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  • Alternative Character Interpretation:
    • Occurs in-universe and lampshaded/discussed in "The Nightman Cometh" - the rest of the Gang notes multiple times that Charlie's musical reads more like the account of a child being molested by an adult in his sleep than the romantic epic fantasy he envisioned. This also raises some distressing questions about Charlie and his relationship with his increasingly Creepy Uncle both in and out of universe.
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    • Bruce Mathis is a Bitch in Sheep's Clothing no better than the rest of the cast.
    • Dee's increasing Sanity Slippage is a result of the Gang's constant putdowns and dysfunctional family life catching up with her.
  • Author's Saving Throw:
    • Mac definitively coming out as gay in "Hero or Hate Crime?" was done in response to the sizable outcry from fans who were upset by the backpedaling done at the end of "The Gang Goes to Hell," where he once again goes back into the closet after having seemingly finally accepted his sexuality.
    • "Dee Day" could be seen as one for Dee's constant status as a put-upon Butt-Monkey. After over ten seasons of putting up with the Gang's insults, this is the one episode that she manages to get a legitimate win over them.
  • Award Snub: The closest the show has ever come to getting an Emmy has been a few nominations for Stunt Coordination (which it never won). The fact that the show has never been considered for a more prominent Emmy, the cast and crew's indignation over it, and the possible reasons it's been consistently passed over were highlighted in the episode "The Gang Tries Desperately to Win an Award."
  • Awesome Music:
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    • Sigur Rós' ethereal, heartbreaking "Varúð" serves as the soundtrack for the most moving and shockingly sincere emotional moment in Always Sunny history at the climax of "Mac Finds His Pride."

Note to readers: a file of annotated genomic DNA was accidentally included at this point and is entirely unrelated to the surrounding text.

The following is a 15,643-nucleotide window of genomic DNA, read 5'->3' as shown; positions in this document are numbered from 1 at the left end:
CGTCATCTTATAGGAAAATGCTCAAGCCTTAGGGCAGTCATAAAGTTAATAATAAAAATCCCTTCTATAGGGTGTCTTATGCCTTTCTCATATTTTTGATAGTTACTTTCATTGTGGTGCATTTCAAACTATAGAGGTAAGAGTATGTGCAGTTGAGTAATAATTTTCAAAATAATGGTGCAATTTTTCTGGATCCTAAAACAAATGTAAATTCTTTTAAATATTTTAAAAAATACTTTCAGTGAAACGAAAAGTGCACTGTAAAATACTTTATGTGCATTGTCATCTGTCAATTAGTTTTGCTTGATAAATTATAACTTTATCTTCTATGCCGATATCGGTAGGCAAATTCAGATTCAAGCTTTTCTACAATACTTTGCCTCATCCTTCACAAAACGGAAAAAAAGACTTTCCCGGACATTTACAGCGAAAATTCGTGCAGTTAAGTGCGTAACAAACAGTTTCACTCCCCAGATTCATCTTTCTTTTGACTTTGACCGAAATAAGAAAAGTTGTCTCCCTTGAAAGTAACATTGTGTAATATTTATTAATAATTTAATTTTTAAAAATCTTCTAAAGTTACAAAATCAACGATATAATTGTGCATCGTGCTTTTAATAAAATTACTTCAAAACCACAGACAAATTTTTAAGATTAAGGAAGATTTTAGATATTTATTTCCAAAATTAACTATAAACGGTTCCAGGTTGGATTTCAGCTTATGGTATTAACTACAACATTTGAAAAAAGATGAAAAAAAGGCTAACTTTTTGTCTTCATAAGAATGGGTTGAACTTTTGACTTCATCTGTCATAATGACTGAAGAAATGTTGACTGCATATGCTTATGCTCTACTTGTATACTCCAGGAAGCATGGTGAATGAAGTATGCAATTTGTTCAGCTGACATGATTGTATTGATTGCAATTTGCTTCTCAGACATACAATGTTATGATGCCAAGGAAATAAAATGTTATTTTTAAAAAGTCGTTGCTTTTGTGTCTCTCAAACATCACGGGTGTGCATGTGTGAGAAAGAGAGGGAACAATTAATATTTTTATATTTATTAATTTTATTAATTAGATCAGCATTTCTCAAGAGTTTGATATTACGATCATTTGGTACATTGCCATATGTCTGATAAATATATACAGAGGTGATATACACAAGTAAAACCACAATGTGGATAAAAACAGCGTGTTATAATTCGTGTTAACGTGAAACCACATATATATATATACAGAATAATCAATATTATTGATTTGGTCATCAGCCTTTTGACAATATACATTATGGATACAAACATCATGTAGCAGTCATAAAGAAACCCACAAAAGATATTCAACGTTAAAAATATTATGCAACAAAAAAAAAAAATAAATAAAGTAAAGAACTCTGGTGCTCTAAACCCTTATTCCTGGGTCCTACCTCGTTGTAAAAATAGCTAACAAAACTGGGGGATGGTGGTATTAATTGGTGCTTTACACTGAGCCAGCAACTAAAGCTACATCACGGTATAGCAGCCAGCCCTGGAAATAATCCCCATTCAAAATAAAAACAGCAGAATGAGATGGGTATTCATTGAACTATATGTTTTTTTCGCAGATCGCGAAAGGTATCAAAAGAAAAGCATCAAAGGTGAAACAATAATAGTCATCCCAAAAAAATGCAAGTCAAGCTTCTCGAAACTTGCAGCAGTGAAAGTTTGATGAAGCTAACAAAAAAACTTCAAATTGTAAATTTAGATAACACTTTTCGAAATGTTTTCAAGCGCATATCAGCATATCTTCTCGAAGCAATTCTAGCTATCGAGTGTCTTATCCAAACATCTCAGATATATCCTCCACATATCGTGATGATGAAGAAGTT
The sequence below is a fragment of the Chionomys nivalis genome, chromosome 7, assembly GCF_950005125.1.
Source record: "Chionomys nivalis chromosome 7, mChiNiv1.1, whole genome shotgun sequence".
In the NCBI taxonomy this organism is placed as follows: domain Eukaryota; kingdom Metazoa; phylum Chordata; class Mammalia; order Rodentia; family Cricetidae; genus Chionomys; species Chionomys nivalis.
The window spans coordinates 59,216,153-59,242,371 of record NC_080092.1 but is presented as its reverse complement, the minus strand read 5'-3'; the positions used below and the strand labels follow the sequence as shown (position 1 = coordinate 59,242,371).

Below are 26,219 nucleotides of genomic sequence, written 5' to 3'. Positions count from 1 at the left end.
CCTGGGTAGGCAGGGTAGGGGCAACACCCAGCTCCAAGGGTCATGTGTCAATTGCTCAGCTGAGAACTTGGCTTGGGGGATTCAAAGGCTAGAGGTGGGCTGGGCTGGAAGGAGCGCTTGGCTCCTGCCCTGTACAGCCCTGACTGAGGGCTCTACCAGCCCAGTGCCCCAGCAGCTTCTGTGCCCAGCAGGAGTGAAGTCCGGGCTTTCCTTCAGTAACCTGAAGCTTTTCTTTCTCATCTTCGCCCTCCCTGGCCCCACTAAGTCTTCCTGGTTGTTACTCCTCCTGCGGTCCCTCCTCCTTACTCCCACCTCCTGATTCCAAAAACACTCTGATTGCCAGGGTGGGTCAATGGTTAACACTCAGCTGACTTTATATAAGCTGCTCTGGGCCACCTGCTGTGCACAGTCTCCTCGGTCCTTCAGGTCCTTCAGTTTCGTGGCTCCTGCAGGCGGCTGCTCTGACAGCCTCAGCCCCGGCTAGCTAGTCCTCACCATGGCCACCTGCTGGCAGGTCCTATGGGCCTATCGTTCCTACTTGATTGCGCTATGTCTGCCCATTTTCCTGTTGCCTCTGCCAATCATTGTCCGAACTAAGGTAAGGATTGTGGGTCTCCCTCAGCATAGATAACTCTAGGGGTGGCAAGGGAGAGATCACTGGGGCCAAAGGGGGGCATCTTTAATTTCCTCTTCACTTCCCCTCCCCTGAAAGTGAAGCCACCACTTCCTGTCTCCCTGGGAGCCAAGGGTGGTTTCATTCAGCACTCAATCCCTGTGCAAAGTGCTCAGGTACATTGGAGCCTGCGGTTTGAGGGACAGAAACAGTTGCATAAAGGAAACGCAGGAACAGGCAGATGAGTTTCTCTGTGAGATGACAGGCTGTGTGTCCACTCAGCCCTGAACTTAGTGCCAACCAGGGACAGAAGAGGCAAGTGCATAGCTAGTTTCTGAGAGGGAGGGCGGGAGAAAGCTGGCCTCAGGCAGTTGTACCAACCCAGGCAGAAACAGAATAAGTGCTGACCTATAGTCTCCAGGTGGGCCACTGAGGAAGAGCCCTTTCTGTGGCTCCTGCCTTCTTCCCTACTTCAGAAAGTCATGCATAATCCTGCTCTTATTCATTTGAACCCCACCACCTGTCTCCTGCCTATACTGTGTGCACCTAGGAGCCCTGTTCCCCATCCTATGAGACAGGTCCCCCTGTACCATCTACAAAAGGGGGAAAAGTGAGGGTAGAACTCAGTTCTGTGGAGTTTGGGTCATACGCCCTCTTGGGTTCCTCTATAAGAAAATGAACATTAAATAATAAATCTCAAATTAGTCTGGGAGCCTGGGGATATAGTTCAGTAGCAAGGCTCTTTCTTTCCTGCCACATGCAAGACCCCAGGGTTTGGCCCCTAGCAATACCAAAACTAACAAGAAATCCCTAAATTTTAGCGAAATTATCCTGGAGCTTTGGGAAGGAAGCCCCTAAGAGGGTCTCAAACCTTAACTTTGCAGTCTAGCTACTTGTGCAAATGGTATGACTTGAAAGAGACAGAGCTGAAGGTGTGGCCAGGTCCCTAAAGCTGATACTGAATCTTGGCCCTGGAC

• "Riders on the Storm" by The Doors in "The Gang Finds a Dumpster Baby."
    • "Digging the Grave" by Faith No More in "Being Frank".
    • Somehow, "Together Forever" by Rick Astley in "The Aluminum Monster vs. Fatty Magoo."
    • "Alles Neu" by Peter Fox from the Season 13 trailer.
  • Base-Breaking Character: Mac became this after Season 9, where he went from simply being Ambiguously Gay to explicitly being in a Transparent Closet. While many found the increased focus on his repressed attraction to men to be both hilarious and humanizing, several others argued that Mac's homosexuality was funnier when it was merely implied, not outright stated, and claimed that his character had grown stale and repetitive as his sexuality began to overtake every other aspect of it. Both sides were ultimately appeased when Mac finally came out in "Hero or Hate Crime?", allowing his character to grow beyond his sexuality without discarding it.
    • Mac took another level in this in Season 14, when his being a Love Martyr for Dennis dominated his character for much of the first half of the season, with fans finding the prospect of a needy and (even more) co-dependent Mac either hilarious or undeserving of all the screen time he got and wished he would go back to his earlier Miles Gloriosus characterization.